“This plan welcomes change, growth and development, but also seeks to preserve character, livability and important historic and environmental resources,” said Mayor Charlie Hales at the start of the second public hearing on the West Quadrant Plan Recommended Draft. “The plan lays out a detailed and balanced roadmap and builds on the successes and key directions from the 1972 Downtown Plan and 1988 Central City Plans.”


Commissioners discuss proposed amendments to the West Quadrant PlanAt the first public hearing on the West Quadrant Plan on February 4, Council received oral and written communications from more than 100 people. At the March 5 hearing, about a dozen Portlanders testified on amendments to the plan, which were introduced by Mayor Hales, Commissioners Fritz and Novick, and City planners. The package included amendments for habitat restoration, Waterfront Park, the Greenway Trail, bridgehead heights, the Pearl District Waterfront and Goose Hollow Residential Overlays.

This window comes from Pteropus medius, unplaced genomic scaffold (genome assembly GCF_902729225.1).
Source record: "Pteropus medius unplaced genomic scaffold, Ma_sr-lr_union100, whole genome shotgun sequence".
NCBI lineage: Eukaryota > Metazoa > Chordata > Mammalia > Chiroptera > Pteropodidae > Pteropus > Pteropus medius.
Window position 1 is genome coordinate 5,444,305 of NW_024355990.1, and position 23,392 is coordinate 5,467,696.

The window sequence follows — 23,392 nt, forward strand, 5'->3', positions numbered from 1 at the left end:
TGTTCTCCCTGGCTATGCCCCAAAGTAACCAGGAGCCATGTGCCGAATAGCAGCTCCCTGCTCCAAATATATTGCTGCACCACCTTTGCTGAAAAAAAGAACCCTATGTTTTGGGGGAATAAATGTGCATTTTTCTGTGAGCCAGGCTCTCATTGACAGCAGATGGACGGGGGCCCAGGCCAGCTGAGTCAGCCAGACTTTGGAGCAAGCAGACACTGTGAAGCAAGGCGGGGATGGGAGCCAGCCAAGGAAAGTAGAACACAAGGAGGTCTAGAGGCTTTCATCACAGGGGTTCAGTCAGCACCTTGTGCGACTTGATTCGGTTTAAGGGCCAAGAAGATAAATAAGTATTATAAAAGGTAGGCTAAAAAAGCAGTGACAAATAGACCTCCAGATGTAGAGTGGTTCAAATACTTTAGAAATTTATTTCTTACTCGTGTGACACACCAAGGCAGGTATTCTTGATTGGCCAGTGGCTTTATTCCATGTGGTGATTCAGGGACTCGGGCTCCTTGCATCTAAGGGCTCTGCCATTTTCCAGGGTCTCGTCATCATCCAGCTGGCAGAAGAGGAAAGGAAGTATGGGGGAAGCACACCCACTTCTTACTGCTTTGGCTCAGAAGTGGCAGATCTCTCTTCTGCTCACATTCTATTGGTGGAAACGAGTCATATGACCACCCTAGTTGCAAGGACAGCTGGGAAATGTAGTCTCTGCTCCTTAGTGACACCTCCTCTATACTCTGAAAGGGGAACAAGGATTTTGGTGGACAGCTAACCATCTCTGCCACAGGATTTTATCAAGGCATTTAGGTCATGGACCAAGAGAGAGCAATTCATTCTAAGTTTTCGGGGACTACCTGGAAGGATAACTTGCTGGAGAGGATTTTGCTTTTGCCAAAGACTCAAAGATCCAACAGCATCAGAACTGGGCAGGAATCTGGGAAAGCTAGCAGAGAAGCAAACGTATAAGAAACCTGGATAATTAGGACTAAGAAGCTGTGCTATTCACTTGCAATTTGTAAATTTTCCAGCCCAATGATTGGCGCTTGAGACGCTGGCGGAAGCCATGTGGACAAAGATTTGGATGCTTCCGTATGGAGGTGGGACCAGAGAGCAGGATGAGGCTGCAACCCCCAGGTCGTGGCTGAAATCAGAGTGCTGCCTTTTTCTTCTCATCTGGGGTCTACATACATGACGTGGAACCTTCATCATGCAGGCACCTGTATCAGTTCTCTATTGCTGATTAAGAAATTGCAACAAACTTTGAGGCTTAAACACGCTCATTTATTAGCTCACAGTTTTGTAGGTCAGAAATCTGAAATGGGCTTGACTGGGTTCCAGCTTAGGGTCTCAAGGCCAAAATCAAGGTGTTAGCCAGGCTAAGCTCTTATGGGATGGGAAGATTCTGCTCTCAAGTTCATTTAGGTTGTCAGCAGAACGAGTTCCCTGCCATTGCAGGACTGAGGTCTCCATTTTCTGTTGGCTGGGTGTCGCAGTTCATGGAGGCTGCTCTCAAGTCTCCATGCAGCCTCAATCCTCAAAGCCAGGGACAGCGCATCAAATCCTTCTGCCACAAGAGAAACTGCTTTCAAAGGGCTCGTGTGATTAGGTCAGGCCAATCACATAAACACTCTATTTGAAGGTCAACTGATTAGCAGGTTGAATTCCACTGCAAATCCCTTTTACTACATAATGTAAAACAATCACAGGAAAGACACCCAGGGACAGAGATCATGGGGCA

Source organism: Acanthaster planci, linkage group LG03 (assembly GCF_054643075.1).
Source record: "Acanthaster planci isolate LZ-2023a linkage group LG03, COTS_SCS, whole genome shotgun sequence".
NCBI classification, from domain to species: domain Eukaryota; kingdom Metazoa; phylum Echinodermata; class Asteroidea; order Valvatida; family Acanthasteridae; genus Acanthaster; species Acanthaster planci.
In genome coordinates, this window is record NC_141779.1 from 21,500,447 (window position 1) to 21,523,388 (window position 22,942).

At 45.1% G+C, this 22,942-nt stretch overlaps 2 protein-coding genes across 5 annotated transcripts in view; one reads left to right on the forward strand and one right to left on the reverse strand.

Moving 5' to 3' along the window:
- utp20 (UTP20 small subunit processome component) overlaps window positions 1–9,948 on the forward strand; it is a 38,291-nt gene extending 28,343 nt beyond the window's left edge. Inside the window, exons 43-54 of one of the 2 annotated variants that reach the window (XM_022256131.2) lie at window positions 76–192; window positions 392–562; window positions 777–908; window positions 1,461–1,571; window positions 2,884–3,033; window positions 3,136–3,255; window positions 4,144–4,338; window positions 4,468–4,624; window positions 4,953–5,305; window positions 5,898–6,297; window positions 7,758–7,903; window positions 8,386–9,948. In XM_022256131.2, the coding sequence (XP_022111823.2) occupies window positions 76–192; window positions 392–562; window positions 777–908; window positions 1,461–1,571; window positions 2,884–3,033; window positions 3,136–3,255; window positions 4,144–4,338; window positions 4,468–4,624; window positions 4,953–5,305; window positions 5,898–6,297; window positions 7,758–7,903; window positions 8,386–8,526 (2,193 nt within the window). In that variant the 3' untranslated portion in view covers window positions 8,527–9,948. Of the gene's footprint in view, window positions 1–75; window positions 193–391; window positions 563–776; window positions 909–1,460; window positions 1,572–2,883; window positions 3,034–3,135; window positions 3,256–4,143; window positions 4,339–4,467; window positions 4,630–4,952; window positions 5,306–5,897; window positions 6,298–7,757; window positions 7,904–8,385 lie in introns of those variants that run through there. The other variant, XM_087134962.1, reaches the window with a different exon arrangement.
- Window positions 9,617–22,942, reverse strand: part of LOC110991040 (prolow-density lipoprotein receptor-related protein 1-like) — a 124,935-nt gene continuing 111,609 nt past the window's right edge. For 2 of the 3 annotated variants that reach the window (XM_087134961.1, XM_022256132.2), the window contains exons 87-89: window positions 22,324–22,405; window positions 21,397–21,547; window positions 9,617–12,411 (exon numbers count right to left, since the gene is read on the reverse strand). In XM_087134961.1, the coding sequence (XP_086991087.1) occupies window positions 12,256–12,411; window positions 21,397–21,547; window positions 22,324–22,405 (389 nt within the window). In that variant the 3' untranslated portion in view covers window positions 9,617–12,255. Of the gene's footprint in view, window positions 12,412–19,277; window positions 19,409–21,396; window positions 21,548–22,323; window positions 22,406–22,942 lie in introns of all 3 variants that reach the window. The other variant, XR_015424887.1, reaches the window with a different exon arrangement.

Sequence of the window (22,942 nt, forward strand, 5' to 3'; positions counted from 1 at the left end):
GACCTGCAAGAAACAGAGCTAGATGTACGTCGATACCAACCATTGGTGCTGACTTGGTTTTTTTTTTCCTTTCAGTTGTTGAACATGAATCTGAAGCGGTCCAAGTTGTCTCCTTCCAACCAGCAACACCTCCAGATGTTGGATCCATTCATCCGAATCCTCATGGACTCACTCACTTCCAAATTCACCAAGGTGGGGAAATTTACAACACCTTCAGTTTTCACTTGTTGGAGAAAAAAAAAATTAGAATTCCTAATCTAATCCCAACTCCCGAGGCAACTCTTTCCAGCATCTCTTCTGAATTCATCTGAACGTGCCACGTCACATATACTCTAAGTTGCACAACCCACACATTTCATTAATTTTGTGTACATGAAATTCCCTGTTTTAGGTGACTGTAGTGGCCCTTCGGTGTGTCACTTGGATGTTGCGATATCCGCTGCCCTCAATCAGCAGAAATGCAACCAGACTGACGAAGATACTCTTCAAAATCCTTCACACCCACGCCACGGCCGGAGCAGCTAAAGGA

Waterfront Park, housing bonuses and Pearl District Greenway top issues

The liveliest discussions between commissioners were around updating the master plan for Waterfront Park — with Commissioner Fritz passionately advocating for resources to go to unmet park needs in East Portland — and height bonuses for affordable housing along the Pearl District Waterfront.

The vote to adopt was four to one, with Fritz the single nay vote. “We haven’t gotten to the right endpoint with the Pearl Greenway and Waterfront Park,” she explained.